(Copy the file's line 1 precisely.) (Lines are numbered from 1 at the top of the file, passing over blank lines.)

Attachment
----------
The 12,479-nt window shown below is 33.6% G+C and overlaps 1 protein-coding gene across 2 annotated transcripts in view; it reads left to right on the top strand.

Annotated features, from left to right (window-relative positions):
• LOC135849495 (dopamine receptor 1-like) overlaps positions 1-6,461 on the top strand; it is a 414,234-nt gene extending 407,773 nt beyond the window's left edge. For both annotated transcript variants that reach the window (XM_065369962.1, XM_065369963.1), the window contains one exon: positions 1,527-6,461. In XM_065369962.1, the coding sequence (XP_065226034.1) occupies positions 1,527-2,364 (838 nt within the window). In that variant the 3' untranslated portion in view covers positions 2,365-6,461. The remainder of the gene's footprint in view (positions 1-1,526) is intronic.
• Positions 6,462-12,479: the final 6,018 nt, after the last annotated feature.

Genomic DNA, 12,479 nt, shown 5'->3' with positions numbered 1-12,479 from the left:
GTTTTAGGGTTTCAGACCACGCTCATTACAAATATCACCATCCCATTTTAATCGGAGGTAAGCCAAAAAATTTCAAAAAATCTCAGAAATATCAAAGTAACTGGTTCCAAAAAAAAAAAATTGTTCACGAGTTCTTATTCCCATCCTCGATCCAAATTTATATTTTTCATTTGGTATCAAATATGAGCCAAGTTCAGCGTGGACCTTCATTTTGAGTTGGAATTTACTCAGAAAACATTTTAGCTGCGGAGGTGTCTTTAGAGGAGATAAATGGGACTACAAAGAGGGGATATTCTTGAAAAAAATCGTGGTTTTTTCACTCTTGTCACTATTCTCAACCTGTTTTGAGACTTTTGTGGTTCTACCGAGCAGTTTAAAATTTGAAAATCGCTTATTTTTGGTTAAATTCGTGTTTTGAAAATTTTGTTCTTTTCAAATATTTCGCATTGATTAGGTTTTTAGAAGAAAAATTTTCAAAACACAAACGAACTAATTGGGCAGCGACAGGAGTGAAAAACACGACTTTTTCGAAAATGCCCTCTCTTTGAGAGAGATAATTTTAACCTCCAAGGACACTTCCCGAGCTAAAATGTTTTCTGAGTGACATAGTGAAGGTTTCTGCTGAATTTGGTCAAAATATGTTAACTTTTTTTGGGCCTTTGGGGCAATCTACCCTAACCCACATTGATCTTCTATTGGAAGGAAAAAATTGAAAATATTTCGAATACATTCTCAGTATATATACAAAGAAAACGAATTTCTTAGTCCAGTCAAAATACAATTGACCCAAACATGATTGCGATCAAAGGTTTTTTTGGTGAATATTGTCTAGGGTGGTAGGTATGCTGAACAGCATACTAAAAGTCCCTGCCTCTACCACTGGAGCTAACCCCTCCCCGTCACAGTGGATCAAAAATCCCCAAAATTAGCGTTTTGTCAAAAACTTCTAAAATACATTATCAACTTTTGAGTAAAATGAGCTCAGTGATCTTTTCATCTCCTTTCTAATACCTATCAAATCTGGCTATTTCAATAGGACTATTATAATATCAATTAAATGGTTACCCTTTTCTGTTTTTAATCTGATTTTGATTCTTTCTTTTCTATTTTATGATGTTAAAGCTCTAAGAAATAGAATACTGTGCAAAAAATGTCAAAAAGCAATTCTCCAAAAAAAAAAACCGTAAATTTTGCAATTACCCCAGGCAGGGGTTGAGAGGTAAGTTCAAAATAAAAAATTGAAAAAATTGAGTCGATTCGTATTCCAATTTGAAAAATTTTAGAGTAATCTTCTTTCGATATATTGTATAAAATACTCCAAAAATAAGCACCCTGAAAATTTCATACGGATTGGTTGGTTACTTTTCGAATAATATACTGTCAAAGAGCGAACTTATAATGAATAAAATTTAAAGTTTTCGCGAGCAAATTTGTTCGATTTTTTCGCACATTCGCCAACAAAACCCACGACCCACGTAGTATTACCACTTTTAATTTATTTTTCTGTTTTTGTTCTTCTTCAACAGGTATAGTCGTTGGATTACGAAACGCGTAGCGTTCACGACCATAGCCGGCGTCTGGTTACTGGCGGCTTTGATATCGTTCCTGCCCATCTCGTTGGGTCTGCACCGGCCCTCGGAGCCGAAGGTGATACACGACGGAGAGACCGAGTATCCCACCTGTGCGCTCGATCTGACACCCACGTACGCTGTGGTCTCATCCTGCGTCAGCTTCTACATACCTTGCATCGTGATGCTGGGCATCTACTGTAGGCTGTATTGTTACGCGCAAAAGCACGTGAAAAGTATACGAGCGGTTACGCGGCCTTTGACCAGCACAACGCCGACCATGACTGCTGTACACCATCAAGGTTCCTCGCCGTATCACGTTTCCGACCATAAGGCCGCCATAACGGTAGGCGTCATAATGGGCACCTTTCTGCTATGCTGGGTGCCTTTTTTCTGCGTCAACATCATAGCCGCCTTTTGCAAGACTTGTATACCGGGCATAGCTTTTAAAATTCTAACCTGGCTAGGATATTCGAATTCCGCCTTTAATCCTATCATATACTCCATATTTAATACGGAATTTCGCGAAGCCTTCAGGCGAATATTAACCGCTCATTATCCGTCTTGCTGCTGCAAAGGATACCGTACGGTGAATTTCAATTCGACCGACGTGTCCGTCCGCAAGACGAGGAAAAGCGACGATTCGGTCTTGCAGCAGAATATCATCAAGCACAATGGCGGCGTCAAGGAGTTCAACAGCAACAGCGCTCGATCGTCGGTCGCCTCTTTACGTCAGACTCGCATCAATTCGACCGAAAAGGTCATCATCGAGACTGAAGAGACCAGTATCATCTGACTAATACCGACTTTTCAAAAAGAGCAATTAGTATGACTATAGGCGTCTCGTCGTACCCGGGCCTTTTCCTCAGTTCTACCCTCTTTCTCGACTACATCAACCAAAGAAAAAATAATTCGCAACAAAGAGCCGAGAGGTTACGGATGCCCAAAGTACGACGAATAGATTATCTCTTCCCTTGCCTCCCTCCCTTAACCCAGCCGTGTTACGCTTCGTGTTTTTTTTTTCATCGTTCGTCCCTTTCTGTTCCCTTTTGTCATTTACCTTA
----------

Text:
The 12,479-nt window shown below is 33.6% G+C and overlaps 1 protein-coding gene across 2 annotated transcripts in view; it reads left to right on the top strand.